The Lord teaches that true peace comes as a result of complete trust in the Father who knows our needs and who delights to give good gifts to them that ask Him. Peace, however, is not merely passive, a freedom from anxiety, but it is active in seeking the kingdom of God and His righteousness. Did He not say later, ‘Take my yoke ... learn of me . . . and ye shall find rest unto your souls’?, Matt. 11. 29. His yoke is the doing of the will of God, and His yoke is easy and His burden is light.
The Appendix to His Teaching
Finally we notice the parable which concludes this great ‘Manifesto of the King’. It is very often used in Gospel preaching, the rock being used as a symbol of the person and work of Christ. We sing triumphantly,
On Christ the solid rock I stand;
All other ground is sinking sand.
This is blessedly true - He is the great rock foundation of our trust and hope. In the context, however, that is not the teaching of this parable. ‘Therefore whosoever heareth these sayings of mine, and doeth them . . .’; ‘And everyone that heareth these sayings of mine, and doeth them not . . .’, Matt. 7. 24, 26. The true disciple of the Lord is recognised not by glibness of tongue in the use of religious phraseology but by a humble doing of the will of God, which will has been expressed in the words of our Lord. The will of God told out in the words of the Lord is the true way for the disciple. He who obeys builds upon a sure foundation. The fiercest storms may break upon him, but his faith will remain strong for he has built upon the rock. If, however, we disregard the words of the Lord of all authority (although our eternal salvation is secure in Him and in His finished work), how great is our folly! Our life’s work, our testimony, all that we have built upon earth, however imposing in appearance, will shatter and fall, and great shall be the fall of it. ‘Behold, to obey is better than sacrifice’, 1 Sam. 15. 22.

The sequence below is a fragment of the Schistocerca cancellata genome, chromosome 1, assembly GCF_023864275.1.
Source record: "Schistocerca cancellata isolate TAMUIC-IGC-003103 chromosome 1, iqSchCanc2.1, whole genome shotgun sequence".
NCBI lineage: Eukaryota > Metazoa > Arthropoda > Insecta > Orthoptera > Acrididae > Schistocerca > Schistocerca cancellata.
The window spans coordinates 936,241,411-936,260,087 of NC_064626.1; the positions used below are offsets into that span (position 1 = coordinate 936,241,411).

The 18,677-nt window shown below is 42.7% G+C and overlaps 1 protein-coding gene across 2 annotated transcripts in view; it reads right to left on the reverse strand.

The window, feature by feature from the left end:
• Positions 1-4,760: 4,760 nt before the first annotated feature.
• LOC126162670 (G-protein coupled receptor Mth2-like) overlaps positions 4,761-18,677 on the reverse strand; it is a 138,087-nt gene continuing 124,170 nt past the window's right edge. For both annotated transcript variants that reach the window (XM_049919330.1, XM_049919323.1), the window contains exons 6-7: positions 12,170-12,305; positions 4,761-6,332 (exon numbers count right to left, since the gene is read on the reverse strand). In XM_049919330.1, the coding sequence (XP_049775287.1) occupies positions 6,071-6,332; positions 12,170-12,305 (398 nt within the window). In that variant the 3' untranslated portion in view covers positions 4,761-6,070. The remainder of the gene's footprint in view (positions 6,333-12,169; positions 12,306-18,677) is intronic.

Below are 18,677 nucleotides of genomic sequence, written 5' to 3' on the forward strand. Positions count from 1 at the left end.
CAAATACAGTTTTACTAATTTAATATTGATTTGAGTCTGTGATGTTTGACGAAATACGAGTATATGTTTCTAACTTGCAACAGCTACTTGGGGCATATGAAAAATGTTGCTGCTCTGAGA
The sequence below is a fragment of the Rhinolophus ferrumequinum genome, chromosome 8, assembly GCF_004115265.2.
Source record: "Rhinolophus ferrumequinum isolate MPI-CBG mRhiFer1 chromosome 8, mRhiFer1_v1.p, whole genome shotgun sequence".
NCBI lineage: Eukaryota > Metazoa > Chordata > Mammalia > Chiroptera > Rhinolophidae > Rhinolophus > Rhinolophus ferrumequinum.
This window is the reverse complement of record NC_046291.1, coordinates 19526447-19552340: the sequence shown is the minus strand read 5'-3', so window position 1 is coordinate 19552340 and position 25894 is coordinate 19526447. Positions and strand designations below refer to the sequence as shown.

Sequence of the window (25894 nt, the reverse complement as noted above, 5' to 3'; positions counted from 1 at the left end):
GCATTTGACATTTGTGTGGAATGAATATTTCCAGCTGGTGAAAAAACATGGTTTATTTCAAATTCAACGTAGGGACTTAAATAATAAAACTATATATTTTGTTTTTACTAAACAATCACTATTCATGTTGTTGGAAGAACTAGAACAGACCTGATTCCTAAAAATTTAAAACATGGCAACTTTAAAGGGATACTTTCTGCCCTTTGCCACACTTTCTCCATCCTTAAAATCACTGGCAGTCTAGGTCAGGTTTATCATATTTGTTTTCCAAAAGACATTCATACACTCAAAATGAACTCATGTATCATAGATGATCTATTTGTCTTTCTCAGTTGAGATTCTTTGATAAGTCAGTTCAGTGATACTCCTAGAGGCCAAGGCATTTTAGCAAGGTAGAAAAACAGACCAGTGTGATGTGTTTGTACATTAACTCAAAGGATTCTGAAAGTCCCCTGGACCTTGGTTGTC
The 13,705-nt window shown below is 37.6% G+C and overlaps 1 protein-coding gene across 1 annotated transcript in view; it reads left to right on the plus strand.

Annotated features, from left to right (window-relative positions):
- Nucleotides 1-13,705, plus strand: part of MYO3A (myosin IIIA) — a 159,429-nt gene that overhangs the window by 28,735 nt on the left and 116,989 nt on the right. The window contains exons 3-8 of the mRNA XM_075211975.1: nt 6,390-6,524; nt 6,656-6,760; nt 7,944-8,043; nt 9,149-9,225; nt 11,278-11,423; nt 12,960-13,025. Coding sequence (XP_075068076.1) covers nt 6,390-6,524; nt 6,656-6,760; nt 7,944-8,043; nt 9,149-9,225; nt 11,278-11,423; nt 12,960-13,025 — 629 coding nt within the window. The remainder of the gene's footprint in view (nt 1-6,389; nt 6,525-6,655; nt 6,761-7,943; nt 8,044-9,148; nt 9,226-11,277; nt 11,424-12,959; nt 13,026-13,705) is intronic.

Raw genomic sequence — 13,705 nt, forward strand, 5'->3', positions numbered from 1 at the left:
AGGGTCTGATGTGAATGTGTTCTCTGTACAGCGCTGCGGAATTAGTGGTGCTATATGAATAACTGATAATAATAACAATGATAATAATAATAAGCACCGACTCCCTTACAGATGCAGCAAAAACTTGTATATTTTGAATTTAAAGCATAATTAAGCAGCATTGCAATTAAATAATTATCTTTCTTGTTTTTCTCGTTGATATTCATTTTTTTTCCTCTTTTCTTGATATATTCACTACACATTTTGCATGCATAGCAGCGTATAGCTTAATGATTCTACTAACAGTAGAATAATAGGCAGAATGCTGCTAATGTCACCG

Give me Thy meek and lowly mind;
I would obedient be,
And all my rest and treasure find
In learning, Lord, of Thee.